I read Davis' translation with a copy of a previous translation at hand, making comparisons. I was amazed at what a difference just a word could make, how it could change the whole feeling of the sentence. Thanks to Davis, I was able to immerse myself in Flaubert's painstaking, detailed writing and come away in awe of his ability to turn a phrase.

The plot of Madame Bovary is familiar to many: Emma is a spoiled, vain young woman who spends too much time with her head in novels and, as a result, expects--no demands!--that life, romance especially, be like it is in her books. After her marriage, she becomes depressed that there is no "grand passion", and this leads to restlessness and eventually to affairs. Her husband, Charles, is blind to Emma's dissatisfaction, flaws and infidelity; he worships her very belongings. Emma takes advantage of Charles' love-blindness in a variety of ways, including running up a debt so severe that it bankrupts him.

In the midst of all this drama, Flaubert has the reader stand back, just slightly emotionally detached. One can't feel fully compassionate for Charles, because Flaubert shows him as a buffoon and sometimes as an idiot. One can't sympathize with Emma, because Flaubert delights in holding her vices up to the light.
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28 of 31 people found the following review helpful By C. M Mills on February 26, 2008
Format: Paperback
Madame Bovary is the greatest novel written by Gustave Flaubert. The 1855
masterpiece portrays in searing detail the tragic tale of a young girl whose dreams turned into nightmares; whose sandcastles are swept away by unfulfilled passion; whose young life is ended in a tragic death. Years before Tolstoy limned the adultress woman in his Anna Karenina we see the consequences which ensue when a middle class wife and mother breaks the seventh commandment.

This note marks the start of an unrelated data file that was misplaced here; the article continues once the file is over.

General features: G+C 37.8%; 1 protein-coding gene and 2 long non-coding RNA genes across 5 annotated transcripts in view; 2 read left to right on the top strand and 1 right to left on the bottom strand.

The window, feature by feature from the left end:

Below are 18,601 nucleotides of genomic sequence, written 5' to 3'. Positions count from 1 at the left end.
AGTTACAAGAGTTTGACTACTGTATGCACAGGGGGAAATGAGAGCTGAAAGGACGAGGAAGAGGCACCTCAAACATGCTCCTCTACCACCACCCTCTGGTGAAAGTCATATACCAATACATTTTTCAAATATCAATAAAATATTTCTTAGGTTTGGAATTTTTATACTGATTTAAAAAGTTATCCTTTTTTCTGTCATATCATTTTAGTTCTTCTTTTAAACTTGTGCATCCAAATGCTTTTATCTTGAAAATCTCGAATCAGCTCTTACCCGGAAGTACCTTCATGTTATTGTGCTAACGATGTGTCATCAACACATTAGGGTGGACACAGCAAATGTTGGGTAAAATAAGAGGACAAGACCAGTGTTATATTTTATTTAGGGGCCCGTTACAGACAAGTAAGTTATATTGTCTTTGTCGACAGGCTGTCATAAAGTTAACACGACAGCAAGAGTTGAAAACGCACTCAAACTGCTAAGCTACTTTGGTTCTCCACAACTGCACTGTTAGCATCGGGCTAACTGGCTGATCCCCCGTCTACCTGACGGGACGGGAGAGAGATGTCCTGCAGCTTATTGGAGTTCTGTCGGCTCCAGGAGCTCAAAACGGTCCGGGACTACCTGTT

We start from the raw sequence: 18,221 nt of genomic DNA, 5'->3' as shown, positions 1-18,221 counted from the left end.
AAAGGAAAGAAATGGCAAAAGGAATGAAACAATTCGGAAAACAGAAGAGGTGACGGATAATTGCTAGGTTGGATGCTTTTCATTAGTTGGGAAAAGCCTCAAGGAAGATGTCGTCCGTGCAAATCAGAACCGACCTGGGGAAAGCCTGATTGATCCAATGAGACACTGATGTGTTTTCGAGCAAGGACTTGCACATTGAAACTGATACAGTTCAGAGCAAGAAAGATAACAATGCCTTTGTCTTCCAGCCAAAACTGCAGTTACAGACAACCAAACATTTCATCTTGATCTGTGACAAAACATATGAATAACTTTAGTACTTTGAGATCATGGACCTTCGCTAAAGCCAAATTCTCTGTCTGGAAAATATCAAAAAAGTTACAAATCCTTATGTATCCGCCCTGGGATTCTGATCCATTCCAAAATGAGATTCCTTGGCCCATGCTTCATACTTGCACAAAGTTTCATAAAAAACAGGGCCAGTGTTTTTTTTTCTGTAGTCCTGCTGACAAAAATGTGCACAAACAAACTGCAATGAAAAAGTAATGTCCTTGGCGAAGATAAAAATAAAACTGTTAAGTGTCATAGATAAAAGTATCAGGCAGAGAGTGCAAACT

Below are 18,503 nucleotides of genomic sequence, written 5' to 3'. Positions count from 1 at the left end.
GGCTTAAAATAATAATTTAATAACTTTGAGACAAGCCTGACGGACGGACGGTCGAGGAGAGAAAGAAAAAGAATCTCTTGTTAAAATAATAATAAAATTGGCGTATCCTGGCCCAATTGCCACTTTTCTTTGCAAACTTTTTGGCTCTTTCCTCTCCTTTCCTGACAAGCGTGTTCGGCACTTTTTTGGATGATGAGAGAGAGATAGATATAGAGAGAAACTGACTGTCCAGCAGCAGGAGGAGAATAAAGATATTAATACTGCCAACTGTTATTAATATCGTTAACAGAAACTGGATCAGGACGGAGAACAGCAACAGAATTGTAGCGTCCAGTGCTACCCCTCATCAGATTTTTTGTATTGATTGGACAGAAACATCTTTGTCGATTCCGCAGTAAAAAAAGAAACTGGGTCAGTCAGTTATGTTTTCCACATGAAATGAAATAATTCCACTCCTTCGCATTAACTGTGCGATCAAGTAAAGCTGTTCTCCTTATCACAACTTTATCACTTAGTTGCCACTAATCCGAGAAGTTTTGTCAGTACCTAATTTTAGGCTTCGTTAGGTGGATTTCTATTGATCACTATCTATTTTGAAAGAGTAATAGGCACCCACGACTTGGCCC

The novel takes place near Rouen in the north of France. There are actually three Madame Bovarys in the story. Madame Bovary Sr. who is the mother of Charles Bovary dominates her weak son. Madame Bovary I is an ugly but wealthy woman who dies allowing Charles to wed the lovely Emma
Bovary who is the the famed woman of the book's title. Emma has grown up on a farm coddled by her widower father. She has immersed herself in romantic tales and spent time in a French convent. Emma dreams of castles in the air and a charming prince to take her to paradise. Today she would be a reader of Harlequin Romances. She is a virgin plum ripe for picking!
Charles Bovary ("bovine" meaning cow-like; also think "ovary for his scandolous wife Emma) is a dull, stupid and lethargic public health inspector. He is a good man but is a total dullard! Charles weds Emma after treating her father. At first all goes well as the couple set up house in a French provincial town where little exciting ever occurs. They have a daughter Berthe with whom Emma has little to do. She never grows up to becoming a mature woman.
Emma carries on two affairs in the novel with the law student Leon and the wealthy but callous womanizing aristocrat Rodolphe. She is sucked into a cesspool of overwhelming debt being addicted to clothing, jewelry and furniture.